Pieter Claeissens the Elder’s Moses Breaking Pharaoh’s Crown is part of the Art Gallery of Ontario’s European Collection, c. 1530-1572. Oil on panel, gift of Joey and Toby Tanenbaum, 1995. © Art Gallery of Ontario 95/138

AGO exhibit marks our mortality

  • March 16, 2022

When Pieter Claeissens the Elder was painting Moses Breaking Pharaoh’s Crown, Europe was entering a complex and confusing period of continual warfare. The crude version of this history blames it all either on Catholics trying to wipe out Protestants or Protestants trying to eliminate Catholics. Actually, it had more to do with money, geo-politics, empire, trade and a ruling class that was deeply incompetent.

It all resulted in the 80 Years War (aka the Dutch Revolt), the Thirty Years War, the Franco-Spanish War, the War of Devolution, the Franco-Dutch War, the Anglo-Dutch War and the Nine Years War.

In the midst of all this bloodshed, Pieter Claeissens the Elder was painting. He produced a beautiful, colourful, glowing canvas that depicted slavery, revolt, refugees, an unhinged narccisist in control of a country, the threat of violence and the danger of random events. In the painting, Moses has accidentally broken Pharaoh’s crown. If not for the intervention of Pharaoh’s daughter, who has been raising the boy as her own, the child Moses would be immediately killed. In the background, the painter shows the future consequence of sparing young Moses when the Hebrew slaves leave Egypt.

The picture from the Art Gallery of Ontario’s permanent collection is now on display in the newly rehung European Collection at the Toronto gallery, which opened to the public March 12. Like all major galleries, the AGO only has enough wall space to display about 25 per cent of its collection. The long dark days of COVID have given the AGO’s curators time to rethink what should be hung and how gallery goers might relate to these pieces of history — from a larger-than-life Bernini crucifix to still-life paintings of skulls and rotting food.

The question for curators and audience alike is, “How we can imagine these works,” assistant curator of European art Adam Levine told The Catholic Register. “Very rich people commissioning paintings of peasants farming, very rich people commissioning paintings of peasants dancing. These things kind of look to create a sense of calm.”

But behind these calm, exquisite paintings and sculptures stands the spectre of violence. Pieter Claeissens the Elder, painting in Flanders, was part of the Spanish empire at a time when Spain had colonized half of the Americas and the Philippines, enslaving Indigenous people to feed the hacienda system and to work gold and silver mines that together produced fantastic wealth — wealth that paid for giant altar pieces, marble statues and portraits of silk-bedecked nobles.

A lot of the art in the European Collection “seeks to insulate you in some ways from violence,” Levine points out.

But it keeps creeping in. When Luca Giordano paints The Toilet of Bathsheba, the artist introduces an element not found in the biblical story of King David’s lust for his general Uriah’s wife. Where the story in 2 Samuel 11 says merely that the king sent messengers to Bathsheba, Giordano introduces a Black slave girl.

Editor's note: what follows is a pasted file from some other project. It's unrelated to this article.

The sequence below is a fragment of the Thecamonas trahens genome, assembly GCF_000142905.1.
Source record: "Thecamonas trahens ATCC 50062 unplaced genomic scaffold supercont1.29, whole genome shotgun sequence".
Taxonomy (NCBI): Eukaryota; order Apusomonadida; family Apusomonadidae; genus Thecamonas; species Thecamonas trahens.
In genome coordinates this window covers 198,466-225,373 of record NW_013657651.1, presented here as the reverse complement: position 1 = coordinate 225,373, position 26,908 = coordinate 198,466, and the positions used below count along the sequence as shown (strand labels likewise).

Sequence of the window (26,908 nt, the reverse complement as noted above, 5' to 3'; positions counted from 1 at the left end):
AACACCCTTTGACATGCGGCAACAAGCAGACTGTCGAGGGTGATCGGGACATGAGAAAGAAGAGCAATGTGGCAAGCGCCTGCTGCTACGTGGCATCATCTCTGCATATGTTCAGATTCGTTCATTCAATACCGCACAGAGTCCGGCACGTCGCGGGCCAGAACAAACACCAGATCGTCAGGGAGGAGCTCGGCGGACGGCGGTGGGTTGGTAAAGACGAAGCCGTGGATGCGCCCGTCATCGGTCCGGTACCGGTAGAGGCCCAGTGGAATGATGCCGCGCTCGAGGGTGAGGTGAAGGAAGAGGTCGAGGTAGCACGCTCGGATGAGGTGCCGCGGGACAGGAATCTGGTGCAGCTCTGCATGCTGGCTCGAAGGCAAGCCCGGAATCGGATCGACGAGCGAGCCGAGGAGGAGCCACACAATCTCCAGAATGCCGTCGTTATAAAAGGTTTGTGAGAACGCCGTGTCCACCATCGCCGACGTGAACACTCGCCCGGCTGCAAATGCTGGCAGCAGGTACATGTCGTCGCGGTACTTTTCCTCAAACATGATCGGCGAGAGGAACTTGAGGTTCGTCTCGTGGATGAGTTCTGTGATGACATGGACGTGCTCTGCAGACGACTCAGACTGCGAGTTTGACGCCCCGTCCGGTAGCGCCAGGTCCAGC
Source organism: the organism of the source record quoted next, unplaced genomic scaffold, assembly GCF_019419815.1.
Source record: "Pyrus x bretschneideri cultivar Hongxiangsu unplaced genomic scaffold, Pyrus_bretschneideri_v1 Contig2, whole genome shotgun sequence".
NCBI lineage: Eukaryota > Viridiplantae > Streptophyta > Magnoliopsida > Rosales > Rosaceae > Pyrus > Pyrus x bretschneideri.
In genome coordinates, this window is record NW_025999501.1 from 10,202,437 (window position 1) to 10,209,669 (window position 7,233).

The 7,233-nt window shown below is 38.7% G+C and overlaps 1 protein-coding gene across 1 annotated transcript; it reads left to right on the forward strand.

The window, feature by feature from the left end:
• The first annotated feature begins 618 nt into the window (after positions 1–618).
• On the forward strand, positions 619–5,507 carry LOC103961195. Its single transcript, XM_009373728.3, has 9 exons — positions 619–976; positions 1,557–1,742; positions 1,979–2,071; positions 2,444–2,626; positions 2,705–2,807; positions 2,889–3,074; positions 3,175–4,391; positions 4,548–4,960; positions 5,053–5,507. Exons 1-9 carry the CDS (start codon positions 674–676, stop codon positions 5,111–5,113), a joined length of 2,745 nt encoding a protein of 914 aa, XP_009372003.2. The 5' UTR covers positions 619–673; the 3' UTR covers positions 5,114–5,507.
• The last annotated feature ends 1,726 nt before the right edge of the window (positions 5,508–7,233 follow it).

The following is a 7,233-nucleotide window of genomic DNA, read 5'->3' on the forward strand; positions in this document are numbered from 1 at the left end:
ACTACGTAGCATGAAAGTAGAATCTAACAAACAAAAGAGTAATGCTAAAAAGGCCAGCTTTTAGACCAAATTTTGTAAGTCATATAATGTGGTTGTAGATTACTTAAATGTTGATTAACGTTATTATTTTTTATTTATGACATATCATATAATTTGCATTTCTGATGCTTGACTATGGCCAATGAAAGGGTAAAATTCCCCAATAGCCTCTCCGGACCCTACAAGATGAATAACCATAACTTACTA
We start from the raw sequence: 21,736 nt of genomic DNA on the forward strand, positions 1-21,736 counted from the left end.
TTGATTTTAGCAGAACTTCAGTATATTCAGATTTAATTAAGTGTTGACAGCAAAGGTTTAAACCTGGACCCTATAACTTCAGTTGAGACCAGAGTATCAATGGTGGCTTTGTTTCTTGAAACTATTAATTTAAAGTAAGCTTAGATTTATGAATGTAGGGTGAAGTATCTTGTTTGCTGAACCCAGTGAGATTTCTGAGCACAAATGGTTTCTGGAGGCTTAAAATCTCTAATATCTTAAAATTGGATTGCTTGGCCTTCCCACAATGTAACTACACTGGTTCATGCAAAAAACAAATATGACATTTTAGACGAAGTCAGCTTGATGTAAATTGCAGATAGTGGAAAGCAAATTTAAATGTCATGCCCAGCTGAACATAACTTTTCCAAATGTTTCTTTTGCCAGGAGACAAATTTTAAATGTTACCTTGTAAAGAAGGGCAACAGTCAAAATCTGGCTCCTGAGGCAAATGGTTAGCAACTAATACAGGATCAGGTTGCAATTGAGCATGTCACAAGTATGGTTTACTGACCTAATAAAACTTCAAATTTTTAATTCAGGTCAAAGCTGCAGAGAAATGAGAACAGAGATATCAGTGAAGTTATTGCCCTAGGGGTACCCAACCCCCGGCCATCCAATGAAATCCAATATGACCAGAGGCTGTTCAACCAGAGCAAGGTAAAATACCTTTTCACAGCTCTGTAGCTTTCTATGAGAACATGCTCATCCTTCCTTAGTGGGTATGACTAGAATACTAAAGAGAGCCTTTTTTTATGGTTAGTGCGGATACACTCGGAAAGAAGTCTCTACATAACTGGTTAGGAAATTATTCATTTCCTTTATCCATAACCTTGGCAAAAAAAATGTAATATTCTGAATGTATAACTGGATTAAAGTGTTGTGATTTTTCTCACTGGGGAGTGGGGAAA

“There’s no good reason, no biblical source for her being Black, or being a different race from the other people in the painting,” said Levine. “At this time Black womanhood is being constructed as lascivious, as deceitful. He sends her to move this story.”

Suddenly, a 17th-century painting is about our contemporary struggles with race and racism, while also being an example of what extreme wealth could buy in a society where the vast majority eked out life on the remainders of a harvest that mostly fed distant landowners in the cities. Levine hopes people see the humanity in the art.

“My job is to be an archeologist, an anthropologist, a historian. I spend a lot of time thinking about people — real human people, living and dead,” he said. “So I’m really interested when a sculpture or a painting has some sort of indent of someone’s hand. That’s really important to me, to feel the connection.”

Levine knows that people come across works such as the Bernini corpus of Christ crucified and are moved to prayer. “That’s fine. We don’t have rules against it,” he said. “It’s not lost on me that these paintings are not just 500-year-old things, but are devotional images that continue to have great power.”

The insights of painters who spent years producing a single image from a story in the Bible are still relevant. Giordano’s depiction of Jesus curing the paralytic at the pool of Bethzatha in the temple precinct portrays the mercy Christ brings into the temple against a backdrop of decades the man has spent hoping for a cure while no one would help him into the curative waters of the pool.

“I find this story to be particularly heartbreaking,” Levine said. “My mother died after being disabled for many years. So whenever I’m with this painting I think very personally about disability. This is about the failure of the State to look after disabled people.
That’s what this painting is really about — social infrastructure failing.”

Levine has a Lenten tip for gallery goers wandering among the masterworks hung on dramatically coloured blue and coral walls. Look for ropes and candles. They are symbols of our mortality. Every candle burns out. Every rope reaches its end.

“It’s really present in all of this,” he said. “I’m keenly aware of my own mortality. I think about it all the time.”

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